With Brooklyn Nine-Nine Season 5 arriving on Netflix UK on 8th March, we look back at the first season – and where you can watch it online.
The American sitcom formula has been fairly easy since Friends. Take a group of people who get along well, a lead character who isn’t entirely mature, a bunch of stock character types to surround him and a small amount of romantic tension. An over-arching narrative isn’t essential but occasionally can be used to fabricate some kind of audience investment. Then, simply change who interacts with whom each week and ta da! Scrubs, How I Met Your Mother, New Girl, The Office and The Big Bang Theory. Even the paragons of contemporary comedy Arrested Development and Community fit this mould, albeit with a far more surreal edge.
It’s a formula that works for audiences, essentially creating a short, undemanding amount of time spent with people you feel like you know. (Each of the above have succeeded in terms of audience size, although Scrubs saw diminishing returns and The Big Bang Theory was never actually a good show.)
It’s no surprise, then, that the latest sitcom to roll out of the US fits this formula almost as if Scrubs had never ended. Like that show and The Office, it uses a workplace context wherein all these characters develop. Ok, so Brooklyn Nine-Nine is not particularly original, but what’s surprising about this police force sitcom is just how good it is.
The pilot episode starts worryingly: Andy Samberg – a Saturday Night Live alum many find grating, but was in Hot Rod, one of the funniest films of the 21st Century – seems to be doing his usual, loud shtick, while Sgt. Jeffords (Terry Crews, hilarious as always) gives a quick introduction to each of the characters in a way that suggests they may never progress pass their one-line descriptions. But then the programme does something interesting. At the end of the episode, the stern Captain Holt (the brilliant Andre Braugher) reveals that he is gay, an entirely unexpected move that quickly subverts your expectations and establishes the show as one that allows its characters to be more nuanced than their simplistic introductions suggest.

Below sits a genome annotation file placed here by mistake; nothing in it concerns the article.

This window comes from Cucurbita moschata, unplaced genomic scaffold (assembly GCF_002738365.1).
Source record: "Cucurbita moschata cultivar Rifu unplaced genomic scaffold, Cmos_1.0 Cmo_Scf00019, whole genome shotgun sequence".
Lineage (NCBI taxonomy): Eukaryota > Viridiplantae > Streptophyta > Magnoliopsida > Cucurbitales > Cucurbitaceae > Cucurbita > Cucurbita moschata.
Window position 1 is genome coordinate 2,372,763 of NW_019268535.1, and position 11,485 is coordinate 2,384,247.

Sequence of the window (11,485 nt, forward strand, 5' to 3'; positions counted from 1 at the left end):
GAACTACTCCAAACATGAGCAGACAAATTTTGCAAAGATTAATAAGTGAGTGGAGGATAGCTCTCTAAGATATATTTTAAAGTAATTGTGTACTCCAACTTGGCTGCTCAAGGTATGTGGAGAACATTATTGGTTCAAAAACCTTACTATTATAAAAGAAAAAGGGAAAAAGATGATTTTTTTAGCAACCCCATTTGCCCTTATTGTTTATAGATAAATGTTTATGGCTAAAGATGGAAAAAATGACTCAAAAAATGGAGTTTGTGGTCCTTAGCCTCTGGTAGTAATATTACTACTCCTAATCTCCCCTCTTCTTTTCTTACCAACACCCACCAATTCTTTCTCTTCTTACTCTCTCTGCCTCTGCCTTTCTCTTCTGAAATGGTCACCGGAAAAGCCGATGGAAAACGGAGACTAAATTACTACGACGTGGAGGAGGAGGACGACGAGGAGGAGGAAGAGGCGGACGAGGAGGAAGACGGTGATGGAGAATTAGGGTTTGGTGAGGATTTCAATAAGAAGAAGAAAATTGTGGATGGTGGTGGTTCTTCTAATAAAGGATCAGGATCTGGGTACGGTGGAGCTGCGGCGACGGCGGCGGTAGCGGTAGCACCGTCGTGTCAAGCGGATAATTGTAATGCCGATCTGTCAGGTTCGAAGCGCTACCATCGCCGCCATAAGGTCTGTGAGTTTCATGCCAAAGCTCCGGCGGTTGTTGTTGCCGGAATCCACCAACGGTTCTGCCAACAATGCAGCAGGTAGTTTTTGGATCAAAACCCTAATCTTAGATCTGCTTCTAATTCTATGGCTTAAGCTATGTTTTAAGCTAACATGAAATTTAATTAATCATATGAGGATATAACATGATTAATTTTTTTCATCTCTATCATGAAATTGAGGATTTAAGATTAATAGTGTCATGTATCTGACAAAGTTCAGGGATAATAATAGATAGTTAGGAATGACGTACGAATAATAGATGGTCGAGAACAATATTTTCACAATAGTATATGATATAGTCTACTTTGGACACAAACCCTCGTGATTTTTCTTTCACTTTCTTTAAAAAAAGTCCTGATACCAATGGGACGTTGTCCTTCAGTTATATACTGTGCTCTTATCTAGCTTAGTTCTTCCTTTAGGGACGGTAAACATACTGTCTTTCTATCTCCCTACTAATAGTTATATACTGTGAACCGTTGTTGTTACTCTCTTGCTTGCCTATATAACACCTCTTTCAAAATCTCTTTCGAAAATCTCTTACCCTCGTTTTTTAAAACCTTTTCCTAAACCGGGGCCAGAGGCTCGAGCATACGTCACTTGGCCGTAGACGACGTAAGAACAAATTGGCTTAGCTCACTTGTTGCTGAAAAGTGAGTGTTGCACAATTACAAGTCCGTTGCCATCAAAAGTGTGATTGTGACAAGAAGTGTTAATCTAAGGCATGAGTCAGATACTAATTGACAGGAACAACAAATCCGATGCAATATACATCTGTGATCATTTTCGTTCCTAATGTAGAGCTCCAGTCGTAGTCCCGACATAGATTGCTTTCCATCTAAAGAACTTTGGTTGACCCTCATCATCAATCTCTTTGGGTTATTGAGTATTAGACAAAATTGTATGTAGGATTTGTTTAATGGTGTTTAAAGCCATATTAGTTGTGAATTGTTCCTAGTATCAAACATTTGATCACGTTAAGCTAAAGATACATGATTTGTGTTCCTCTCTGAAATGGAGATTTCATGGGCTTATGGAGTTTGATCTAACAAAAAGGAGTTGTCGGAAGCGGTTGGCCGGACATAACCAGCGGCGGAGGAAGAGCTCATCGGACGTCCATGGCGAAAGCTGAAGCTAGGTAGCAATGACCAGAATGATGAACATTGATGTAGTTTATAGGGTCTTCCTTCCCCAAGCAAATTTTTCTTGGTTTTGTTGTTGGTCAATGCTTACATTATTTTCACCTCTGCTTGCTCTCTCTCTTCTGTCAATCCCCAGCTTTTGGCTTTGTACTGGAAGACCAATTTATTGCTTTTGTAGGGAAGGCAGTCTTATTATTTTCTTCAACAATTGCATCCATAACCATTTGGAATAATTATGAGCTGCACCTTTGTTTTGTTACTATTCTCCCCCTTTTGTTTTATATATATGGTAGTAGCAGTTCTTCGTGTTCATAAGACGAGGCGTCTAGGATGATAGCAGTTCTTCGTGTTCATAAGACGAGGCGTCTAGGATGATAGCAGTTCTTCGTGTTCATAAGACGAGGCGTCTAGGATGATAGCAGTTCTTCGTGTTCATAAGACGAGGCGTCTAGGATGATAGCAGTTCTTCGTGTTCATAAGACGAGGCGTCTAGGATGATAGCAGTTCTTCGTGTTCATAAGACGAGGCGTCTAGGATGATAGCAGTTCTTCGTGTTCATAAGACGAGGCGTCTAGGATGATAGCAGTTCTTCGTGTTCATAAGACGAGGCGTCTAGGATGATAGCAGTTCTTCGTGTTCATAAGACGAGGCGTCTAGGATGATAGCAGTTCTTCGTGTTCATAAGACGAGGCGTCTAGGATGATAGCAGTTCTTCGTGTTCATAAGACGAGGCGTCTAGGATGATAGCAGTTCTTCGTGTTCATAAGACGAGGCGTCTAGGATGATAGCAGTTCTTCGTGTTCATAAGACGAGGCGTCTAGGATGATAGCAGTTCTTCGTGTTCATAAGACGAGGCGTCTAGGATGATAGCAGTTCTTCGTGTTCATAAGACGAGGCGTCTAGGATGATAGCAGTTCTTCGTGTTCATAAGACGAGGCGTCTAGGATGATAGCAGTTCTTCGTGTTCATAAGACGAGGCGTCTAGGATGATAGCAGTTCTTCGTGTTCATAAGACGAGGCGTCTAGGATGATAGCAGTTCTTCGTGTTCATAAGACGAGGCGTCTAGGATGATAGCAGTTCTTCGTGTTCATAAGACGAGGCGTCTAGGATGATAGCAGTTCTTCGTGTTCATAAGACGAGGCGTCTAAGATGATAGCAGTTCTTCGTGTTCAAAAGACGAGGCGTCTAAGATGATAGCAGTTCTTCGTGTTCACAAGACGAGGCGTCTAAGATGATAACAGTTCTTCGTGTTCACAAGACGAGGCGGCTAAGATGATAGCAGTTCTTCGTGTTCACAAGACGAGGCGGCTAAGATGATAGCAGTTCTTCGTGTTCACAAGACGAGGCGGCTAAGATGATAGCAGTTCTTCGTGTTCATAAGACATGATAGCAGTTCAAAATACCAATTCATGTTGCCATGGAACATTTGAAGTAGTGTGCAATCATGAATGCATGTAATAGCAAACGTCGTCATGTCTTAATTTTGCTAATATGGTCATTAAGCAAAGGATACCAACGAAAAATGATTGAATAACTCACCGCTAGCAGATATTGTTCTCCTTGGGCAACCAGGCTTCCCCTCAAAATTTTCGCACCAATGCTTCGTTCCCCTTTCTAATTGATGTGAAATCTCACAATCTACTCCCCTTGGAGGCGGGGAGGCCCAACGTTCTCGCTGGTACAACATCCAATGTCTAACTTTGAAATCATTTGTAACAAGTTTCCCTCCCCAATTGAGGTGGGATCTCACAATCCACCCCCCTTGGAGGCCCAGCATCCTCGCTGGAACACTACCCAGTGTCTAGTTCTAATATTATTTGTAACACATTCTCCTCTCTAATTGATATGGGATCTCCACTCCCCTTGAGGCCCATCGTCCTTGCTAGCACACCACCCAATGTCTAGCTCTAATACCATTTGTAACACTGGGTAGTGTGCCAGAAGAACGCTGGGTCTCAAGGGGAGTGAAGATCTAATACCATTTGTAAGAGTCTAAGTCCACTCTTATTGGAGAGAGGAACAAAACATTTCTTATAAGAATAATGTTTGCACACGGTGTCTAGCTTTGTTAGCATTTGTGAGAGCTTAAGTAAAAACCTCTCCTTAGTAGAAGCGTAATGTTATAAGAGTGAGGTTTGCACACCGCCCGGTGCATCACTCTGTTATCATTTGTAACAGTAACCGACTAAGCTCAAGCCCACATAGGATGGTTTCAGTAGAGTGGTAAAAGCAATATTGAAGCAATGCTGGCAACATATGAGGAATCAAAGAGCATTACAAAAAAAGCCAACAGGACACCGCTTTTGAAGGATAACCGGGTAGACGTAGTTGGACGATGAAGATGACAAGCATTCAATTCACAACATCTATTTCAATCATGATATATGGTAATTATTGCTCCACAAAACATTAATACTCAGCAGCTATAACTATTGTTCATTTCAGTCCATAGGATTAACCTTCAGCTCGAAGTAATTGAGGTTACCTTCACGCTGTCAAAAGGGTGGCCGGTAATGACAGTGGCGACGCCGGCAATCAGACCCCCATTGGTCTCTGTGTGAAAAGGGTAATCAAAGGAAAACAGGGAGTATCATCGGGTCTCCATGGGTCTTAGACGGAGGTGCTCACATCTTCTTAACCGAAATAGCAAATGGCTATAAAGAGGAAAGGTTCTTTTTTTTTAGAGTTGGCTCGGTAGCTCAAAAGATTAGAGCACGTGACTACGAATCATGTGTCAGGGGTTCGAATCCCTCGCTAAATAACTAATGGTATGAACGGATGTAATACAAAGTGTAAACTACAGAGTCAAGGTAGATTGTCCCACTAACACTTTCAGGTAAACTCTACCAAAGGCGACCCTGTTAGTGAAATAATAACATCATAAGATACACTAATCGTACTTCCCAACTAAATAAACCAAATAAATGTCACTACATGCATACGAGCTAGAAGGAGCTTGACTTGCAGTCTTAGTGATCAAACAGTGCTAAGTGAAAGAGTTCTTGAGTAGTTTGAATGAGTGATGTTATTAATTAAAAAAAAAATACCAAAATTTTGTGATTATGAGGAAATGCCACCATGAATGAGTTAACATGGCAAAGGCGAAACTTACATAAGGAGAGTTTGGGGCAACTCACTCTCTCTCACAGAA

Take Samberg, for instance, playing the ostensible lead (although this really is an ensemble piece), Jake Peralta. The immature man-child, who shares the same look as Scrubs’ JD, could easily have been another lazily written protagonist who believes that women should love him and who goes on a ‘journey’. Instead, he is actually the best officer in his department and has nothing but respect for most of his colleagues. Even his brash exterior is almost acknowledged as a stereotype by the way he occasionally lets his insecure side show. The rest of the cast, from over-achiever Santiago (Melissa Fumero) to food-obsessed Boyle (Joe Lo Truglio), all hint at complexity beyond their stock roles, and not just in an end-of-the-episode-while-lessons-are-learned kind of way. Terry Crews’ character, also called Terry, is a gentle leader, in spite of his ridiculous physique, while you may need to see Stephanie Beatriz in a small, quiet role (Short Term 12) to appreciate the strength of her performance as the aggressive, sour Diaz. There is genuine affection between these characters – and the writers, too – which makes this a positive and upbeat series, where people are good at their jobs, respect each other and make each other laugh. It’s infectious.
Captain Holt’s homosexuality, referred to only a few times and never the target of an obvious joke, signals another strength of the show, in that he leads an incredibly diverse team. The two most senior roles are African American men, while two Latin American women are arguably the most competent, yet it barely makes a big deal out of this. There is nothing in the way of racial or sexual stereotyping. Sometimes, Brookyln Nine-Nine actively rejects this for the sake of an astute joke. Compared to the recent behaviour of the actual NYPD, there is something strange yet positive about seeing a fictional version of the force managing to be thoroughly modern in its acceptance of multiculturalism, without ever making a statement about it. If only the rest of television, not to mention the police themselves, could catch up.
Oh, and it’s also really funny.
Season 1 to 5 of Brooklyn Nine-Nine are available on Netflix UK, as part of an £8.99 monthly subscription.
Where can I watch Brooklyn Nine-Nine on pay-per-view VOD?